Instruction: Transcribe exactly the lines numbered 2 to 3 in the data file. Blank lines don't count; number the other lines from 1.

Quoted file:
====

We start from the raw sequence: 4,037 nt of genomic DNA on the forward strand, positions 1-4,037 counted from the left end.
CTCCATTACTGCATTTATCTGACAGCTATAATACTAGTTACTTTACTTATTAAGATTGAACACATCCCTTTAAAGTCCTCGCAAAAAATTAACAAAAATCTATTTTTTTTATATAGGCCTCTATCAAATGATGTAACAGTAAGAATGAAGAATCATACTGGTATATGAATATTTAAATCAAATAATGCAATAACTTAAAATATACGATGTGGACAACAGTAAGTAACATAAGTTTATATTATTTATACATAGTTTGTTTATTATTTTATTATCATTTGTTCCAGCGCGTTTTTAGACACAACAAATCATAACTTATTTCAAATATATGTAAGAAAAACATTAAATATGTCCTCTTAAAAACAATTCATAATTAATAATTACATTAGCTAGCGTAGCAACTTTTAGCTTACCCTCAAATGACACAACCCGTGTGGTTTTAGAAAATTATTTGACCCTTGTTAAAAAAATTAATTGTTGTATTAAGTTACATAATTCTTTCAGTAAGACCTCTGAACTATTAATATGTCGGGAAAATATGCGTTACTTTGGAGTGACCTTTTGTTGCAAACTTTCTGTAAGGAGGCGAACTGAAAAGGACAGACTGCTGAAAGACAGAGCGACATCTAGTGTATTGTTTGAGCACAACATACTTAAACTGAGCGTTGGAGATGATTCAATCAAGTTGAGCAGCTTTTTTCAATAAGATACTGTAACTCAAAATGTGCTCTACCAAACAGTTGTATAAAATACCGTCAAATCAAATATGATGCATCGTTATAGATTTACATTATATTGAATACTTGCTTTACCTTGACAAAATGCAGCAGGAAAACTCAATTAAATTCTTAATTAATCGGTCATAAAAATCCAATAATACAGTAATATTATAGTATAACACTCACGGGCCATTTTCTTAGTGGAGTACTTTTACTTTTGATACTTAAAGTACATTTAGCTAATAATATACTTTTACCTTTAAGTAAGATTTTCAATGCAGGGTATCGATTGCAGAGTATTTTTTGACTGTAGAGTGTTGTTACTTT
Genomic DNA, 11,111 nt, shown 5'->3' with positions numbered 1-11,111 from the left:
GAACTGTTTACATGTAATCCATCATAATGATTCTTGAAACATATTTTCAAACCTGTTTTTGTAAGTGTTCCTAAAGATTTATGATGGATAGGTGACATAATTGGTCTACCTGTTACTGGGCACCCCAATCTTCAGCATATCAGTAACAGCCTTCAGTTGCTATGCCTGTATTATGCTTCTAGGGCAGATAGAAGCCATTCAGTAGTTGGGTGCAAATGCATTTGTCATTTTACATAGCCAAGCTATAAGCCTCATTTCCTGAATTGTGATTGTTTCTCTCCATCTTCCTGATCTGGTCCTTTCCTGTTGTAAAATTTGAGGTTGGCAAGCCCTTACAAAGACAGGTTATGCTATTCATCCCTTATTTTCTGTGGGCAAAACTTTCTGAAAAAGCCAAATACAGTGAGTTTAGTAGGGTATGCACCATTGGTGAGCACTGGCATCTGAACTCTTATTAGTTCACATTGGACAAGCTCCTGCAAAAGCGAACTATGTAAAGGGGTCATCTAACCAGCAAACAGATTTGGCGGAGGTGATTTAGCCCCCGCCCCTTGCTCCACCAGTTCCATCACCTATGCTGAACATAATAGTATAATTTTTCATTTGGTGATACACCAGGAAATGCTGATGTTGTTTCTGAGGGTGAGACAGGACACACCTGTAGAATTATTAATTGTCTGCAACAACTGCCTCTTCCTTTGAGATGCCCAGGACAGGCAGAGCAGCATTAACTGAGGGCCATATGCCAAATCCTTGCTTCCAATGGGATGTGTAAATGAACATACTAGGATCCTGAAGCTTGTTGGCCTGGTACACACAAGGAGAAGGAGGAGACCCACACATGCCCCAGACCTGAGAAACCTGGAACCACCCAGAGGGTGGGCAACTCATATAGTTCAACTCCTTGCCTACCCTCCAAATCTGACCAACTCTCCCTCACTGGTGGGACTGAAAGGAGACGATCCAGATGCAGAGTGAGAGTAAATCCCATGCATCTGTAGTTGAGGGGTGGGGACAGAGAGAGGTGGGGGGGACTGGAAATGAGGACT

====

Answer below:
CTCCATTACTGCATTTATCTGACAGCTATAATACTAGTTACTTTACTTATTAAGATTGAACACATCCCTTTAAAGTCCTCGCAAAAAATTAACAAAAATCTATTTTTTTTATATAGGCCTCTATCAAATGATGTAACAGTAAGAATGAAGAATCATACTGGTATATGAATATTTAAATCAAATAATGCAATAACTTAAAATATACGATGTGGACAACAGTAAGTAACATAAGTTTATATTATTTATACATAGTTTGTTTATTATTTTATTATCATTTGTTCCAGCGCGTTTTTAGACACAACAAATCATAACTTATTTCAAATATATGTAAGAAAAACATTAAATATGTCCTCTTAAAAACAATTCATAATTAATAATTACATTAGCTAGCGTAGCAACTTTTAGCTTACCCTCAAATGACACAACCCGTGTGGTTTTAGAAAATTATTTGACCCTTGTTAAAAAAATTAATTGTTGTATTAAGTTACATAATTCTTTCAGTAAGACCTCTGAACTATTAATATGTCGGGAAAATATGCGTTACTTTGGAGTGACCTTTTGTTGCAAACTTTCTGTAAGGAGGCGAACTGAAAAGGACAGACTGCTGAAAGACAGAGCGACATCTAGTGTATTGTTTGAGCACAACATACTTAAACTGAGCGTTGGAGATGATTCAATCAAGTTGAGCAGCTTTTTTCAATAAGATACTGTAACTCAAAATGTGCTCTACCAAACAGTTGTATAAAATACCGTCAAATCAAATATGATGCATCGTTATAGATTTACATTATATTGAATACTTGCTTTACCTTGACAAAATGCAGCAGGAAAACTCAATTAAATTCTTAATTAATCGGTCATAAAAATCCAATAATACAGTAATATTATAGTATAACACTCACGGGCCATTTTCTTAGTGGAGTACTTTTACTTTTGATACTTAAAGTACATTTAGCTAATAATATACTTTTACCTTTAAGTAAGATTTTCAATGCAGGGTATCGATTGCAGAGTATTTTTTGACTGTAGAGTGTTGTTACTTT
Genomic DNA, 11,111 nt, shown 5'->3' with positions numbered 1-11,111 from the left: